of a practical character, written for tendency of both moral and politic. his own perusal. They are the ef- al arrangements ; he will recognise fusions of a heart habitually pious; the hand of God, also, even in the and if you think them adapted to hum of business, and in the complipromote the piety of others, you are cated machinery of civilized life. A requested to lay them before your state of civilization is a state of nareaders.
ture-in other words Providence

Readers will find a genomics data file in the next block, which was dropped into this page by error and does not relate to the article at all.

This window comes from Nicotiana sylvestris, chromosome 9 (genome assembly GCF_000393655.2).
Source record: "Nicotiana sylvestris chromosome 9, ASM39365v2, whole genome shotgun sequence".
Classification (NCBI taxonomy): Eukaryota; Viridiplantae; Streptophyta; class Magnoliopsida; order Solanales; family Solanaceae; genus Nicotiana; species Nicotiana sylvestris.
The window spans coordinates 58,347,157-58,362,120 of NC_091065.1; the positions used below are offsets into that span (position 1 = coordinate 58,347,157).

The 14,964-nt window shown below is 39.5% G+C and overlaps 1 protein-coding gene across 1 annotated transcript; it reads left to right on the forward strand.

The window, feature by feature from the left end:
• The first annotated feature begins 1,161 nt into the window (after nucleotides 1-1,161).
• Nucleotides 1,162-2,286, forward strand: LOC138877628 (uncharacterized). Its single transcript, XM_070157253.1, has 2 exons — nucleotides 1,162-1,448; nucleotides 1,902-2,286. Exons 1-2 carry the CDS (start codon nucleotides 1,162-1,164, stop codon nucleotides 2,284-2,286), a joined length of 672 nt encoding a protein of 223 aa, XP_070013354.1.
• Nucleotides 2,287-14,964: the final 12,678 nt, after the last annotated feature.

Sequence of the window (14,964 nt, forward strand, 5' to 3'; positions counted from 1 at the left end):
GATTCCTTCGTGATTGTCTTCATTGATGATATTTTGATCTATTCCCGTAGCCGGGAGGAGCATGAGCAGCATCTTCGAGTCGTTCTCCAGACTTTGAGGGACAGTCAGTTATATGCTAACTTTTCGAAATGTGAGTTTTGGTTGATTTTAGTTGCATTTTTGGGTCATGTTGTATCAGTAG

designed man should advance to a “ Perhaps almost every man liv. civilized state and there are laws of ing has a particular train of thought nature, according to which this adinto which his mind falls when at vancement is most successfully to leisure from the impressions and take place, which are as much orideas that occasionally excite it; dinances of heaven, as the laws that perhaps also the train of thought obtainin the material world. When here spoken of, more than any oth- therefore a person has acquired the er thing, determines the character. devotional frame of mind, mention... In a moral view, I shall not ed above, he can find something to be contradicted when I say, that if nourish his piety, and lift his soul one train of thinking be more de- in silent musings to heaven, in the sirable than another, it is that which busiest scenes of human life ; and regards the phenomena of nature to him the man who honestly and with a constant reference to a su- industriously labours for his daily preme intelligent Author.”-Dr. bread, exhibits as unequivocal a Paley.